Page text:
VU: Where do you think things went wrong with Daunte Culpepper? Where did things go so bad that they felt they had to trade him?
BL: The thing with Daunte is that they didn't really have any bargaining power with that terrible knee injury that he had, and you've got to think that part of that Love Boat situation is not the character Zygi Wilf wants and had a big part to play in it as well. I know he's innocent until proven guilty, but I think that had something to do with it. Zygi wants that solid character and the players in the community. Daunte came back and hit them with so many negatives, really just one after another. I have no idea where Daunte was coming from after all his hard work, being first in all the drills, a passion for the game and loves it. He came out of nowhere. I don't know whether that injury changed his thought process or what, but I wish him well. I'll always respected him, but with a new system in there he ought to be up here. Brad Johnson will handle it in a heartbeat.
VU: Do you know any reason why Daunte didn't want to be up here and working on that system?
BL: No. That's the part that confuses me. With all the positives, great heart and positive work ethic, it absolutely blew my mind. I have no idea unless it was the embarrassment of the Love Boat situation.
VU: You know the terms of seven years and $49 million for Steve Hutchinson. Are you surprised by how much money the Vikings were willing to put toward a position of guard like that?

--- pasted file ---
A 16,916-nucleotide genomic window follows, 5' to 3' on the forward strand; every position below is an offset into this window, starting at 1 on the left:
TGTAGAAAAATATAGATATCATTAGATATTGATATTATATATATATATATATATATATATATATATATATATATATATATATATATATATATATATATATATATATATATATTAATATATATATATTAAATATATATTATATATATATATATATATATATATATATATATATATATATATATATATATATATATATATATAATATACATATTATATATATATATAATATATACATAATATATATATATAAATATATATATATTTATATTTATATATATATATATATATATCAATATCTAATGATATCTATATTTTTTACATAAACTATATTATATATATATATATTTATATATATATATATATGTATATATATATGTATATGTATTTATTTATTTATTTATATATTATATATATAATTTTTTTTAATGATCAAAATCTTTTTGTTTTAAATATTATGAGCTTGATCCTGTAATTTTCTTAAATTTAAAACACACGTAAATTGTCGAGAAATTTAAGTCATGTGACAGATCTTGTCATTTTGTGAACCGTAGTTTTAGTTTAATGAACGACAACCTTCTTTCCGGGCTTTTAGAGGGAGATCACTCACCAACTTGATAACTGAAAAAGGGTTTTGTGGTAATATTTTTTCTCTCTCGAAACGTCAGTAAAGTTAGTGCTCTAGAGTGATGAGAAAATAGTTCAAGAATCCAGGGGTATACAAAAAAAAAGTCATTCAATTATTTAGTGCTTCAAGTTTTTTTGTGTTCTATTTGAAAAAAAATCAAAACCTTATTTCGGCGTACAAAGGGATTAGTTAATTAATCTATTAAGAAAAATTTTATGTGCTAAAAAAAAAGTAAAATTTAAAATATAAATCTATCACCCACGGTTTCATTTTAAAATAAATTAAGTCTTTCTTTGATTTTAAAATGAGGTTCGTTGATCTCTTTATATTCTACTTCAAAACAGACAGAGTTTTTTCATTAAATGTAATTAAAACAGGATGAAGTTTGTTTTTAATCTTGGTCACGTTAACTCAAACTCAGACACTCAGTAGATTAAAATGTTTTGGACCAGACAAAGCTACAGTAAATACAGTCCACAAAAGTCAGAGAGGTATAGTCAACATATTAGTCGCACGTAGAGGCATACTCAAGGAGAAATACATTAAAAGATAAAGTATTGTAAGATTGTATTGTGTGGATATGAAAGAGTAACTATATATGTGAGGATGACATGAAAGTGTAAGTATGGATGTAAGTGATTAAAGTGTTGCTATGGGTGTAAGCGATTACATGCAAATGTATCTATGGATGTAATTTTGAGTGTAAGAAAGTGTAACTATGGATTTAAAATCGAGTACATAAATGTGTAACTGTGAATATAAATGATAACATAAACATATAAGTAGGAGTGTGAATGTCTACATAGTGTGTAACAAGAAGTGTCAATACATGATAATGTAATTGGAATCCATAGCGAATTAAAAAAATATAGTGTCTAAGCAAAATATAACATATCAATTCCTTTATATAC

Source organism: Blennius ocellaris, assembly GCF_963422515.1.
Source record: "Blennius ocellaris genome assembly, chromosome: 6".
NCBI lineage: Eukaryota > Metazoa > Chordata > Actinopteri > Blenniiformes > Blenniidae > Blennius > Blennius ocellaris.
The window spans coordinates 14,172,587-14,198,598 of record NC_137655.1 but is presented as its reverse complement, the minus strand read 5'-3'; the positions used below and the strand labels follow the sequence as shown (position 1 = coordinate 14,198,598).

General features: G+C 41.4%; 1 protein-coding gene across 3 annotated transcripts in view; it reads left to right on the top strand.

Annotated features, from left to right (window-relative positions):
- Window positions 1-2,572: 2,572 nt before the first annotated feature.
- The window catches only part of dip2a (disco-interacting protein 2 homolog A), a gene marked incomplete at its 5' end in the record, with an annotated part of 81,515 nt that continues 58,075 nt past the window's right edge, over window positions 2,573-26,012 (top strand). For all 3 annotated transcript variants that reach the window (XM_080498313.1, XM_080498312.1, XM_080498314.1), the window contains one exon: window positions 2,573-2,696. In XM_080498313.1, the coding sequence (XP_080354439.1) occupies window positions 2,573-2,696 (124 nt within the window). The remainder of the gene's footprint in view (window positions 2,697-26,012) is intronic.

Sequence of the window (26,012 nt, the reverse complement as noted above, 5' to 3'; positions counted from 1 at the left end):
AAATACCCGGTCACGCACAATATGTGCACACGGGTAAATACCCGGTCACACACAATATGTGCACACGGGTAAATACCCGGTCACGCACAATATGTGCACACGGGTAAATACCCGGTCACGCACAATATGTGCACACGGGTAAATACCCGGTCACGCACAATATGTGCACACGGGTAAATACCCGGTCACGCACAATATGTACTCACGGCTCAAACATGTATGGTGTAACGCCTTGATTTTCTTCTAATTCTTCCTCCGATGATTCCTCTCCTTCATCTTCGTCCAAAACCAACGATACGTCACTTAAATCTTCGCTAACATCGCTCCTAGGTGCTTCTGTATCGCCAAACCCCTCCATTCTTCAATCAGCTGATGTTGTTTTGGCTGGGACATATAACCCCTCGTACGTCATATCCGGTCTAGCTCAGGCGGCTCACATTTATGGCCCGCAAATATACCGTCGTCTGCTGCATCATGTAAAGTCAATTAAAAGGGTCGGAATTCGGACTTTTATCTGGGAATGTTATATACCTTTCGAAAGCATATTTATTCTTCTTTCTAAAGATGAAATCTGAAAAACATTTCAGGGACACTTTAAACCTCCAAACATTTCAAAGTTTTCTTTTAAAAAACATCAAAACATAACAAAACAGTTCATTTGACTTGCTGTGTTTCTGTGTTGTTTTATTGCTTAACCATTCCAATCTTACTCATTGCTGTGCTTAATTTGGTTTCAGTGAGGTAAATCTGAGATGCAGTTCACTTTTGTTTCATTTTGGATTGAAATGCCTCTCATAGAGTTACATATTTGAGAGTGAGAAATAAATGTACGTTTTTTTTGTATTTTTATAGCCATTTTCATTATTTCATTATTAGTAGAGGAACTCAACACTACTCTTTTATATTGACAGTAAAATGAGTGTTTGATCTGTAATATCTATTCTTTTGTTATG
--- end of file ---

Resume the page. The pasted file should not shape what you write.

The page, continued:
BL: You have to give Zygi credit here. When I introduced him at a golf tournament (last year), the first time I got to meet Zygi, he told everybody in attendance that he will spend as much as he can to bring a championship to the state of Minnesota. He said it would be within the guidelines of the cap and that he was still going to run it as a business, but the first thing he stated was that we're going to spend money and we have to get the players up here. So it doesn't surprise me that he was spending it, but for a guard? That surprises me, but everything starts up front. If you don't give Brad Johnson or any other quarterback enough time to throw or be able to go through his reads, you're in trouble. I think they want to establish that running game for the West Coast Offense and really be very diversified like the Dallas Cowboys of old. The reason I say Dallas Cowboys rather than San Francisco is that they threw so many different formations at a defense that they really tried to create confusion. I think they're going to approach it that way.